Protect Your Business From Cyberattacks
The challenges entrepreneurs face seem daunting. A global pandemic, rising inflation, and a spate of other problems have entrepreneurs reeling. To add to the mix of problems entrepreneurs face, cyberattacks threaten to cripple emerging businesses. Ransomware attacks, for example, cost U.S. companies an average of $2 million per incident (Schiappa, 2022) and 88% of small business owners felt their business was vulnerable to cyber-attacks (U.S. Small Business Administration, 2021). And along with costing money, cyberattacks also undermine company reputations and their customers’ and the public’s confidence in them.
Taken together, this information suggests that cyber-attacks are an area of critical importance for entrepreneurs.
Entrepreneurs often avoid tackling cybersecurity because they think it’s too technically complex and too expensive to protect computers. Most entrepreneurs cannot afford to hire professional IT services and systems. However, some of the most effective steps in securing your company’s technology are simple and inexpensive. In this article, I provide some basic steps anyone can take that can increase their company’s protection against cyber-attacks:
- Trust, but verify
- Update your systems
- Use strong passwords and multi-factor authentication
- Protect confidential information
- Seek resources and help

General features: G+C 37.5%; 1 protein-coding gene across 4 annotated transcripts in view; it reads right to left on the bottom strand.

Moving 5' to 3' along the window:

- Consider insurance against cyberattacks
TRUST BUT VERIFY
One of the most common methods cybercriminals use to attack companies is social engineering. Social engineering attacks occur when a cybercriminal attempts to trick someone, usually an employee, into giving confidential information (e.g., passwords, account information) over to them. The cybercriminal might pretend to be a customer service agent; they might send a threatening lawsuit in an attached PDF; or they might even pretend to be the owner of the company who needs an urgent gift card. They tend to prey on people’s emotions by evoking a sense of urgency, fear, curiosity, greed, or helpfulness. Scammers often pretend to be law enforcement and will threaten unsuspecting entrepreneurs with jail time if they do not comply with their demands.
To avoid these attacks, be sure that everyone in the company understands the importance of giving information only to verified people, not clicking suspicious links or opening documents from unconfirmed sources, and when in doubt, contacting the person that sent a message or call via a trusted medium if possible. For example, if someone calls claiming to represent the IRS, you can always call the IRS back directly.
UPDATE YOUR SYSTEMS AND SCAN REGULARLY
Computers often send you update reminders. Those updates frequently help our computers to run smoother, faster, or more efficiently. However, updates are also frequently used to help secure your computer against malicious actors. Hackers often find or create vulnerabilities in systems that are not updated, and then exploit them. Neglecting to install updates leaves your system vulnerable to attack. Update early and update often!